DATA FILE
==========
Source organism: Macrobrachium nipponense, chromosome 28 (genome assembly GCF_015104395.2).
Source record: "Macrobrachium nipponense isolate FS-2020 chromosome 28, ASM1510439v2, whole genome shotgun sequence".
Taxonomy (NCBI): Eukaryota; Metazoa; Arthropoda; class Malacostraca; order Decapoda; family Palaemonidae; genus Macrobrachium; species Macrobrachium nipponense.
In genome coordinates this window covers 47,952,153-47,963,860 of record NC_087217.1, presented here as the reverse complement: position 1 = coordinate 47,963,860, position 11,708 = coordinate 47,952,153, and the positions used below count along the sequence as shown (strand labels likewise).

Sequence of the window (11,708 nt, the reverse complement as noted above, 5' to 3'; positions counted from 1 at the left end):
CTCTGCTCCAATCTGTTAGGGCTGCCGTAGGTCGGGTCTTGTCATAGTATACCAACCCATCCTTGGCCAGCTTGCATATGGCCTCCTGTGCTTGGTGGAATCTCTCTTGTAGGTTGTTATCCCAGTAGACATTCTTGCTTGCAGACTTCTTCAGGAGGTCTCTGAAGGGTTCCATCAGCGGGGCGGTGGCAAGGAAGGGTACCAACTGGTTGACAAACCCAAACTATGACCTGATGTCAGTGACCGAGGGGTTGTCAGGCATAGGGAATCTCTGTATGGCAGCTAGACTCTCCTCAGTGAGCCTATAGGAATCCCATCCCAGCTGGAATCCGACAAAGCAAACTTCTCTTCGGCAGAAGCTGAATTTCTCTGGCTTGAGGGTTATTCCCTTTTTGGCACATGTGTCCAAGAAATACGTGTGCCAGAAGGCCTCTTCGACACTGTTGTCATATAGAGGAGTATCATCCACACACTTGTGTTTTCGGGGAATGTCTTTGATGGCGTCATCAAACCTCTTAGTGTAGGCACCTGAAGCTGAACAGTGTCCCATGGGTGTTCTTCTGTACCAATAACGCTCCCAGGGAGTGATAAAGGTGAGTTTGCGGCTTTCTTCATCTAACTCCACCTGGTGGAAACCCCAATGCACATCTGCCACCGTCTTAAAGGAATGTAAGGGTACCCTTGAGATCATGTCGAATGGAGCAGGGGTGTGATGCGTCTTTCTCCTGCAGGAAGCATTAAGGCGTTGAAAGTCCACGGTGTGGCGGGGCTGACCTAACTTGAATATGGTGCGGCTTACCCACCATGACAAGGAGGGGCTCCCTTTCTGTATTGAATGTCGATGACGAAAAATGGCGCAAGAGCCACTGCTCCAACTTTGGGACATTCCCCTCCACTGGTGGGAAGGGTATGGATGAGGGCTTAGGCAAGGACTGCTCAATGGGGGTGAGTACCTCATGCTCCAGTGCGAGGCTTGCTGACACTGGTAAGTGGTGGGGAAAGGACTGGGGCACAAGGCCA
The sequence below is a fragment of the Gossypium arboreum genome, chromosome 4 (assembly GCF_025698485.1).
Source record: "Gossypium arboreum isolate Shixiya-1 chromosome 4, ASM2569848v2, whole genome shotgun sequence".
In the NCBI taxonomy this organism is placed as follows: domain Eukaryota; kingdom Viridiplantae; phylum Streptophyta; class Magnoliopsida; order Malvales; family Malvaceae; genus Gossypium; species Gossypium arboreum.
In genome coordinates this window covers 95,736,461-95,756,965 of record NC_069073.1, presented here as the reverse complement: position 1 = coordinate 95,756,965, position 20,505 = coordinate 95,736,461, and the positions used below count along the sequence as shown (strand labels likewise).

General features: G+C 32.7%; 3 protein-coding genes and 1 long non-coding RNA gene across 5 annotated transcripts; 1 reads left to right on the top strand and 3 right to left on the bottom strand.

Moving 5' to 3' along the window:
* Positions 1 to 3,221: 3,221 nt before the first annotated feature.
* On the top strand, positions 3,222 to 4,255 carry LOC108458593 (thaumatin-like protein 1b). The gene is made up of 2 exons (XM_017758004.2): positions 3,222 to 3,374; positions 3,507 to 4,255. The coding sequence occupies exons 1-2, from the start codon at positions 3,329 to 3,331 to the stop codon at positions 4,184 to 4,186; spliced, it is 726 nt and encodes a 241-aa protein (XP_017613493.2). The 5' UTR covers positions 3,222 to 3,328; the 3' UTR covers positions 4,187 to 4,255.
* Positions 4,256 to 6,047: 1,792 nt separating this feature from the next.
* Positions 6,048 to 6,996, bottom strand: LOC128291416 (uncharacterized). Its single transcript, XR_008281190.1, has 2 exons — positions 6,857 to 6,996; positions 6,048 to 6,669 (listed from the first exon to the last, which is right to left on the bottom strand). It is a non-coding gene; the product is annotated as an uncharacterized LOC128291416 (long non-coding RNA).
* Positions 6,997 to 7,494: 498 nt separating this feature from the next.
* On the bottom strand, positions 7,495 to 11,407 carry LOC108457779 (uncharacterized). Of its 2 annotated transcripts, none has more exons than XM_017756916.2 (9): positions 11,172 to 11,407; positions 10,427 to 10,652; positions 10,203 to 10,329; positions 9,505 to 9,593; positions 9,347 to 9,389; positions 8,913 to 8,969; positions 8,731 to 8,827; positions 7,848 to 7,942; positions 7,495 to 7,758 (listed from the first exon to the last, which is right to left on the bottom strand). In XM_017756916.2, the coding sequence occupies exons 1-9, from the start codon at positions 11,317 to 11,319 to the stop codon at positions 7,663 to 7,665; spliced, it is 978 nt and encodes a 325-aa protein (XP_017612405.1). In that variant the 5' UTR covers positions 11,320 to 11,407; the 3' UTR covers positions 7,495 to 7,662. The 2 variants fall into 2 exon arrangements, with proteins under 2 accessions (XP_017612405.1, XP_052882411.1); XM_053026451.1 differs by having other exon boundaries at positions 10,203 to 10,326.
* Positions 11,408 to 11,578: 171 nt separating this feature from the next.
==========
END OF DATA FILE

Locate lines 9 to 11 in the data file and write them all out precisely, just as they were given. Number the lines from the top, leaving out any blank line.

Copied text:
In the NCBI taxonomy this organism is placed as follows: domain Eukaryota; kingdom Viridiplantae; phylum Streptophyta; class Magnoliopsida; order Malvales; family Malvaceae; genus Gossypium; species Gossypium arboreum.
In genome coordinates this window covers 95,736,461-95,756,965 of record NC_069073.1, presented here as the reverse complement: position 1 = coordinate 95,756,965, position 20,505 = coordinate 95,736,461, and the positions used below count along the sequence as shown (strand labels likewise).

General features: G+C 32.7%; 3 protein-coding genes and 1 long non-coding RNA gene across 5 annotated transcripts; 1 reads left to right on the top strand and 3 right to left on the bottom strand.